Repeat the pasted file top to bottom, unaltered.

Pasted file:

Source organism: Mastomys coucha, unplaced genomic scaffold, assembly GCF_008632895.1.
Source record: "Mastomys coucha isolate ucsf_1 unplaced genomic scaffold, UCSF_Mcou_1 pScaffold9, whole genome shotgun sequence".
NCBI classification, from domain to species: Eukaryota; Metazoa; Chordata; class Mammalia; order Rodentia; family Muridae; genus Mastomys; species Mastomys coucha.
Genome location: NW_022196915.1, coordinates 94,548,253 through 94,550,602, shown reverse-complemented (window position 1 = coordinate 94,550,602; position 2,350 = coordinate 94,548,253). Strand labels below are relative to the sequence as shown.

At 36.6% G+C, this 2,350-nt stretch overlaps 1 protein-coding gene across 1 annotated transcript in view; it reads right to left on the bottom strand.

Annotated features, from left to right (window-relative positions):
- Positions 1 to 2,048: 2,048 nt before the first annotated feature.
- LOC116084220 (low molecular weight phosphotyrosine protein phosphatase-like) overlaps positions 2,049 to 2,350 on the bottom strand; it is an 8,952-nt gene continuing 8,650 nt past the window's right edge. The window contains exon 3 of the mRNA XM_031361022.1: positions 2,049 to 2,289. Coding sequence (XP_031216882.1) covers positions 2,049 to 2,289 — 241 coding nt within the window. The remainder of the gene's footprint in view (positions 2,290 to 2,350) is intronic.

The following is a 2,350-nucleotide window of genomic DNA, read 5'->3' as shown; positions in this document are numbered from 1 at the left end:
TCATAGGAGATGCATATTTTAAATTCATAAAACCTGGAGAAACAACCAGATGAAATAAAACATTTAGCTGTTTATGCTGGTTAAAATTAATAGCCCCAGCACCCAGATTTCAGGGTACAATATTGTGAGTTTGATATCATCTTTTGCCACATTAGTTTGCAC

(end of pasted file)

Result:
Source organism: Mastomys coucha, unplaced genomic scaffold, assembly GCF_008632895.1.
Source record: "Mastomys coucha isolate ucsf_1 unplaced genomic scaffold, UCSF_Mcou_1 pScaffold9, whole genome shotgun sequence".
NCBI classification, from domain to species: Eukaryota; Metazoa; Chordata; class Mammalia; order Rodentia; family Muridae; genus Mastomys; species Mastomys coucha.
Genome location: NW_022196915.1, coordinates 94,548,253 through 94,550,602, shown reverse-complemented (window position 1 = coordinate 94,550,602; position 2,350 = coordinate 94,548,253). Strand labels below are relative to the sequence as shown.

At 36.6% G+C, this 2,350-nt stretch overlaps 1 protein-coding gene across 1 annotated transcript in view; it reads right to left on the bottom strand.

Annotated features, from left to right (window-relative positions):
- Positions 1 to 2,048: 2,048 nt before the first annotated feature.
- LOC116084220 (low molecular weight phosphotyrosine protein phosphatase-like) overlaps positions 2,049 to 2,350 on the bottom strand; it is an 8,952-nt gene continuing 8,650 nt past the window's right edge. The window contains exon 3 of the mRNA XM_031361022.1: positions 2,049 to 2,289. Coding sequence (XP_031216882.1) covers positions 2,049 to 2,289 — 241 coding nt within the window. The remainder of the gene's footprint in view (positions 2,290 to 2,350) is intronic.

The following is a 2,350-nucleotide window of genomic DNA, read 5'->3' as shown; positions in this document are numbered from 1 at the left end:
TCATAGGAGATGCATATTTTAAATTCATAAAACCTGGAGAAACAACCAGATGAAATAAAACATTTAGCTGTTTATGCTGGTTAAAATTAATAGCCCCAGCACCCAGATTTCAGGGTACAATATTGTGAGTTTGATATCATCTTTTGCCACATTAGTTTGCAC